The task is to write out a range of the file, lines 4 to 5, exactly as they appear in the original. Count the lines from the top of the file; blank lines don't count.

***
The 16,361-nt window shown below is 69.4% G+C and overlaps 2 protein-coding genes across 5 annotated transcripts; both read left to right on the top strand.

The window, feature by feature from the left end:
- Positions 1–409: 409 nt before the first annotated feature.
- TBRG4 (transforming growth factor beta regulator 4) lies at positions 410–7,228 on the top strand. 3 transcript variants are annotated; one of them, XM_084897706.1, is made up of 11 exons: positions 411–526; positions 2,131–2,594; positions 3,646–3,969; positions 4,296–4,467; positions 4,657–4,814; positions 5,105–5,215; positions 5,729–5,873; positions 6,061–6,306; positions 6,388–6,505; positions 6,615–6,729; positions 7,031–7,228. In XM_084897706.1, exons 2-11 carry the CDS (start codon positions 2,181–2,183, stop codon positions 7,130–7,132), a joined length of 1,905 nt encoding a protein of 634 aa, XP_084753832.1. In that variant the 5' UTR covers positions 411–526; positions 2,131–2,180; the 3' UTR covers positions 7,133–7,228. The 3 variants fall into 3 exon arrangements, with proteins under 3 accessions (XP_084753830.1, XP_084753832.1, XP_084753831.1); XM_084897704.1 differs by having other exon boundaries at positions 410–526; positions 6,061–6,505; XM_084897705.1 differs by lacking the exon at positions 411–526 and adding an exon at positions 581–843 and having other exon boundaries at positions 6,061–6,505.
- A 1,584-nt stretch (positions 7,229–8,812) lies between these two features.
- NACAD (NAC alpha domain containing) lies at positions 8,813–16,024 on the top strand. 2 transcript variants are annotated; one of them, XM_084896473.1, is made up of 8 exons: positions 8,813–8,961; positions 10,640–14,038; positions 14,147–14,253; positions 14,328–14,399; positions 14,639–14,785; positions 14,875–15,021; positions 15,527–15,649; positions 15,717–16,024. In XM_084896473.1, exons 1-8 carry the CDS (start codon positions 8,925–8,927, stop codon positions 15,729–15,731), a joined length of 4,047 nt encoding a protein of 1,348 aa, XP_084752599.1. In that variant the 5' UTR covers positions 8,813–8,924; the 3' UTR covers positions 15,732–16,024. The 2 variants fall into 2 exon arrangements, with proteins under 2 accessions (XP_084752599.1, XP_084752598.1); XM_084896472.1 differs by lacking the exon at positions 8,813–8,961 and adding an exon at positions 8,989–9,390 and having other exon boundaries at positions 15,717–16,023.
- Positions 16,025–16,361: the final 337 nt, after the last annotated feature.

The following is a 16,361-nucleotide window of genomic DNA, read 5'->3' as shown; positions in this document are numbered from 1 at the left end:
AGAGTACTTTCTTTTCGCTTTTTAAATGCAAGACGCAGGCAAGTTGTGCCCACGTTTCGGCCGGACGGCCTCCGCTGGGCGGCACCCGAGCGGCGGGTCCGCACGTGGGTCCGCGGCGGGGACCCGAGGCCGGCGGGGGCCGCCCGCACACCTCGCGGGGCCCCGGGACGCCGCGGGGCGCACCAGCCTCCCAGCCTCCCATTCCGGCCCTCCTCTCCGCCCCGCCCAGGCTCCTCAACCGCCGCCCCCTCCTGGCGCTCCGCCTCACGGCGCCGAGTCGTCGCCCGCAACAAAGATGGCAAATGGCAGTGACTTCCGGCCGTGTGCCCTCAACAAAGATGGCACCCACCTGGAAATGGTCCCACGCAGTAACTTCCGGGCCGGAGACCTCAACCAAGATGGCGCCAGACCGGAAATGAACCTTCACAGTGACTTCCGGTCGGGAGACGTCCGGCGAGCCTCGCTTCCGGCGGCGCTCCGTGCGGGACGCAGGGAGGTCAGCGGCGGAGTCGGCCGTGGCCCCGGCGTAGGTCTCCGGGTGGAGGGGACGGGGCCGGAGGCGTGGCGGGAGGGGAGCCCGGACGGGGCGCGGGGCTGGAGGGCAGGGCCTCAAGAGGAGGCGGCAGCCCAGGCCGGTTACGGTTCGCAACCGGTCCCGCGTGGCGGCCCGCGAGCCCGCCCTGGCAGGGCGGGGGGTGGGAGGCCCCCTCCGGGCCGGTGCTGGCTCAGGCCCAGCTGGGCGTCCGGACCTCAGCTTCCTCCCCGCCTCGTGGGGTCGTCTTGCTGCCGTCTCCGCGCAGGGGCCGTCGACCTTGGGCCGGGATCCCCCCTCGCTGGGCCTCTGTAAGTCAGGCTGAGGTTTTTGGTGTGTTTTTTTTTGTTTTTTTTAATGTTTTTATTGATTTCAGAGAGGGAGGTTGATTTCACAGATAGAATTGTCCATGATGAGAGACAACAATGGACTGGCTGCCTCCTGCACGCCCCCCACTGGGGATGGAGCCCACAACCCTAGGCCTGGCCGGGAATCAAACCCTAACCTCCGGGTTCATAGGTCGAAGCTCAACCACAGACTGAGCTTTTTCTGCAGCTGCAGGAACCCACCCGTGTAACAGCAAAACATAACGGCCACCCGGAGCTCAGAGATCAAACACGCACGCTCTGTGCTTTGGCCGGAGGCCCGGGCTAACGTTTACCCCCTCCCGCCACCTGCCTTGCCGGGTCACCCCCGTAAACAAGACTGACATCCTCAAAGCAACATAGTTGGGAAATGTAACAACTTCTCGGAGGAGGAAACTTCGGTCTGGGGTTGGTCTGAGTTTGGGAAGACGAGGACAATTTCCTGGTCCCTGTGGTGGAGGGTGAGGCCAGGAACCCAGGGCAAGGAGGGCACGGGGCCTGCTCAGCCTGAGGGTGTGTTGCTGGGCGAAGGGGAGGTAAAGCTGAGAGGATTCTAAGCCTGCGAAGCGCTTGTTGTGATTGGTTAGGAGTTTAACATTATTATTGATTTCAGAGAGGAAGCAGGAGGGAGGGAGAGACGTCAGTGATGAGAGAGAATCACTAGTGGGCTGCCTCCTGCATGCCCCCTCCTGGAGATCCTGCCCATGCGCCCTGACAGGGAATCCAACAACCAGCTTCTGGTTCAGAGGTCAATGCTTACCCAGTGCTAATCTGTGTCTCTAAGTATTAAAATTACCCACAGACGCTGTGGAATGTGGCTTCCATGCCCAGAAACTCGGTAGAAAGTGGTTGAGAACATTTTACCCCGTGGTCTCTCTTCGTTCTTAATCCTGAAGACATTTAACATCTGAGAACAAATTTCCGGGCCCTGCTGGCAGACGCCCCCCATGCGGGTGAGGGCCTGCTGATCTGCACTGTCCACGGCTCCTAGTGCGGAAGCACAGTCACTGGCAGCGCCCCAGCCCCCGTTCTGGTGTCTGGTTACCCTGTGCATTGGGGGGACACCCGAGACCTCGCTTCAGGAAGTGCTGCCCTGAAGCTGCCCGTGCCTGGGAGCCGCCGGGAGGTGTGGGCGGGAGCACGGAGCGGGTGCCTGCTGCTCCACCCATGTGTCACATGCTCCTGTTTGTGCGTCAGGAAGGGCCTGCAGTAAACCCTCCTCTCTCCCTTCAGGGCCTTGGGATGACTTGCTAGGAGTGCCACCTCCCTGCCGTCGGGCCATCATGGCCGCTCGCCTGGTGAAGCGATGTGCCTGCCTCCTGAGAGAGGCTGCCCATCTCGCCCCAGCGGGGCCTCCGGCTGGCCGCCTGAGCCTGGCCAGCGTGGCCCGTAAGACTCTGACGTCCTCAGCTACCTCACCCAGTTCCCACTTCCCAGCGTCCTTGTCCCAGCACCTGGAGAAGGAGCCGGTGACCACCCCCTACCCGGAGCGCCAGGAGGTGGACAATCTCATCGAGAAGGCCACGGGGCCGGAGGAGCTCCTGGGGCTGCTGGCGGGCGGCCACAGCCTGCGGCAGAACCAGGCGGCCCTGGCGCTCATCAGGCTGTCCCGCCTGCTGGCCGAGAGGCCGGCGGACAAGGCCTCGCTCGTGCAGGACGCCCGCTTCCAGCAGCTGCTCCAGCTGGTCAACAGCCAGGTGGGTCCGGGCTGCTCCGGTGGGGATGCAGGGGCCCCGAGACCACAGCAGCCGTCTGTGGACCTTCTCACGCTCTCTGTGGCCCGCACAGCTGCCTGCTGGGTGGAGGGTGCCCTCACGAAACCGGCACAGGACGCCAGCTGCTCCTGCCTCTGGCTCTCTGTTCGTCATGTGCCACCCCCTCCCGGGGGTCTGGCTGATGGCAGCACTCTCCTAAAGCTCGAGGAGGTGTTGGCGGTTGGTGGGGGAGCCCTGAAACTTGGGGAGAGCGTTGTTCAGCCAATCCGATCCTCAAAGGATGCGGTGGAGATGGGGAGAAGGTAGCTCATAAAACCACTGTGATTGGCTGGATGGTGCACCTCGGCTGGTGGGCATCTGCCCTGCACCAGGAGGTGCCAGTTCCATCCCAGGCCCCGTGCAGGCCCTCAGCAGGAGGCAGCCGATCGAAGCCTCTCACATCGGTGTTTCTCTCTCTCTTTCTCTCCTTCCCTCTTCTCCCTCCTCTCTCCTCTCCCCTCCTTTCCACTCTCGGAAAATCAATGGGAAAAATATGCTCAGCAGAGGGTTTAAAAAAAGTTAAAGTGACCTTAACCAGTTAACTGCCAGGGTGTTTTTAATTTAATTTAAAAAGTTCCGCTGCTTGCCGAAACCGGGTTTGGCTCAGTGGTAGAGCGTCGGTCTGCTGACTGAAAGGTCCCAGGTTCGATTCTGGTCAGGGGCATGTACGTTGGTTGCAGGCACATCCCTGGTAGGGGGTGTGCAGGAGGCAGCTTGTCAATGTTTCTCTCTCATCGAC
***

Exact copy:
- TBRG4 (transforming growth factor beta regulator 4) lies at positions 410–7,228 on the top strand. 3 transcript variants are annotated; one of them, XM_084897706.1, is made up of 11 exons: positions 411–526; positions 2,131–2,594; positions 3,646–3,969; positions 4,296–4,467; positions 4,657–4,814; positions 5,105–5,215; positions 5,729–5,873; positions 6,061–6,306; positions 6,388–6,505; positions 6,615–6,729; positions 7,031–7,228. In XM_084897706.1, exons 2-11 carry the CDS (start codon positions 2,181–2,183, stop codon positions 7,130–7,132), a joined length of 1,905 nt encoding a protein of 634 aa, XP_084753832.1. In that variant the 5' UTR covers positions 411–526; positions 2,131–2,180; the 3' UTR covers positions 7,133–7,228. The 3 variants fall into 3 exon arrangements, with proteins under 3 accessions (XP_084753830.1, XP_084753832.1, XP_084753831.1); XM_084897704.1 differs by having other exon boundaries at positions 410–526; positions 6,061–6,505; XM_084897705.1 differs by lacking the exon at positions 411–526 and adding an exon at positions 581–843 and having other exon boundaries at positions 6,061–6,505.
- A 1,584-nt stretch (positions 7,229–8,812) lies between these two features.